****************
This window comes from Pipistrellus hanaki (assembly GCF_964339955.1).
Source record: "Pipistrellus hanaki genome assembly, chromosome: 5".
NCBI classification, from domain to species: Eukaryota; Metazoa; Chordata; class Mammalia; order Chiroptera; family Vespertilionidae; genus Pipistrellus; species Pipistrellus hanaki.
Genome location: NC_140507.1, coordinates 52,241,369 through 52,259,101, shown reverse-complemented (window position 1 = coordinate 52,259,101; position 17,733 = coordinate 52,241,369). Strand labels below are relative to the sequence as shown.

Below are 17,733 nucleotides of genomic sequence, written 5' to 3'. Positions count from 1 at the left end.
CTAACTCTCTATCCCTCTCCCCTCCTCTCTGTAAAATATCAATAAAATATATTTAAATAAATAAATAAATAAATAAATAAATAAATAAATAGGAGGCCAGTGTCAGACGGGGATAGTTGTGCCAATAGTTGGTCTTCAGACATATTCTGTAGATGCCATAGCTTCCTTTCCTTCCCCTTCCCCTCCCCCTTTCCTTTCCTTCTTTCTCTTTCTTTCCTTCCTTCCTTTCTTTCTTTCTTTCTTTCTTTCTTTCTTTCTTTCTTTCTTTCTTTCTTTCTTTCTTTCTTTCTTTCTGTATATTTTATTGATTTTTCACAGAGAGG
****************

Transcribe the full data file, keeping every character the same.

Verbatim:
This window comes from Pipistrellus hanaki (assembly GCF_964339955.1).
Source record: "Pipistrellus hanaki genome assembly, chromosome: 5".
NCBI classification, from domain to species: Eukaryota; Metazoa; Chordata; class Mammalia; order Chiroptera; family Vespertilionidae; genus Pipistrellus; species Pipistrellus hanaki.
Genome location: NC_140507.1, coordinates 52,241,369 through 52,259,101, shown reverse-complemented (window position 1 = coordinate 52,259,101; position 17,733 = coordinate 52,241,369). Strand labels below are relative to the sequence as shown.

Below are 17,733 nucleotides of genomic sequence, written 5' to 3'. Positions count from 1 at the left end.
CTAACTCTCTATCCCTCTCCCCTCCTCTCTGTAAAATATCAATAAAATATATTTAAATAAATAAATAAATAAATAAATAAATAAATAAATAGGAGGCCAGTGTCAGACGGGGATAGTTGTGCCAATAGTTGGTCTTCAGACATATTCTGTAGATGCCATAGCTTCCTTTCCTTCCCCTTCCCCTCCCCCTTTCCTTTCCTTCTTTCTCTTTCTTTCCTTCCTTCCTTTCTTTCTTTCTTTCTTTCTTTCTTTCTTTCTTTCTTTCTTTCTTTCTTTCTTTCTTTCTTTCTTTCTGTATATTTTATTGATTTTTCACAGAGAGG